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Medical Decision-Making Capacity

Chelsea Sprick, Neil Phillips, Jonathan Smith


  • Capacity is a patient’s ability to make a specific medical decision at a specific point in time and can be assessed by any physician

  • Competency: “global decision-making capacity,” a legal determination made by a judge

Four key components to assess medical decision-making capacity

  1. Choice: patient must clearly indicate a consistent choice

  2. “Have you decided whether to follow the recommendation for the treatment?”

  3. “Can you tell me what your decision is?”

  4. Understand: Patient must grasp the fundamental meaning of the information communicated by the medical team

  5. “Please tell me in your own words what you were told about:

    • The problem with (1) your health now and (2) the recommended treatment

    • The risks/benefits of (3) treatment, (4) alternative treatments and (5) no treatment”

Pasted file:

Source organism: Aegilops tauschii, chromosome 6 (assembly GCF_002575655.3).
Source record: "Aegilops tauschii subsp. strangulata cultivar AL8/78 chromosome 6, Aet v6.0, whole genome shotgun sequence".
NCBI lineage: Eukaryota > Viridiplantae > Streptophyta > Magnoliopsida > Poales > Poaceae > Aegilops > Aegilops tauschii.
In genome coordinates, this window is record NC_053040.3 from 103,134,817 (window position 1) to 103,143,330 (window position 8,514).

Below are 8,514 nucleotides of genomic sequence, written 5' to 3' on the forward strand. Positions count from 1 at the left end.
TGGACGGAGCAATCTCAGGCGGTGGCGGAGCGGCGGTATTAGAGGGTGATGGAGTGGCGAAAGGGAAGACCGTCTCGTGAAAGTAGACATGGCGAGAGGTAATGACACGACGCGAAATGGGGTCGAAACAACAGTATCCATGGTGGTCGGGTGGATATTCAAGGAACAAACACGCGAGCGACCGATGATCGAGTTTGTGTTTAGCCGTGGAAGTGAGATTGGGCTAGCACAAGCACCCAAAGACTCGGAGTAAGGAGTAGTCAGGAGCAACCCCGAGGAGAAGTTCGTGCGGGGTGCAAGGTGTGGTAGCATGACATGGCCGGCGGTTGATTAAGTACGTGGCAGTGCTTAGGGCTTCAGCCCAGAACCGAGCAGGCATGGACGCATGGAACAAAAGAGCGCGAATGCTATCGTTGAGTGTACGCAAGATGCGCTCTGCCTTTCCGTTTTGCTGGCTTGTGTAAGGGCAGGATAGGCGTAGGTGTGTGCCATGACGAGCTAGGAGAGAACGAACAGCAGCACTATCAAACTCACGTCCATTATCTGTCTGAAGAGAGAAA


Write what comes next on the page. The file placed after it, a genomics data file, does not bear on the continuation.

6. Appreciate: the medical condition and likely consequences of treatment options

  7. “What do you believe is wrong with your health now?”

  8. “What is treatment likely to do for you?”

  9. “What do you believe will happen if you’re not treated”

  10. “Why do you think this treatment was recommended?”

  11. Reason: patient must rationally manipulate relevant information

  12. “What makes the chosen option better than the alternative?”

  13. “How did you decide to accept or reject the recommended treatment?”

If the patient does not have medical decision-making capacity:

  • Identify and remedy cause of impairment if possible (if decision is non-urgent)

  • Identify surrogate decision maker

Documenting medical decision-making capacity:

  • Use a dot phrase .Capacity that lists the four components and document your thought process citing evidence from your interview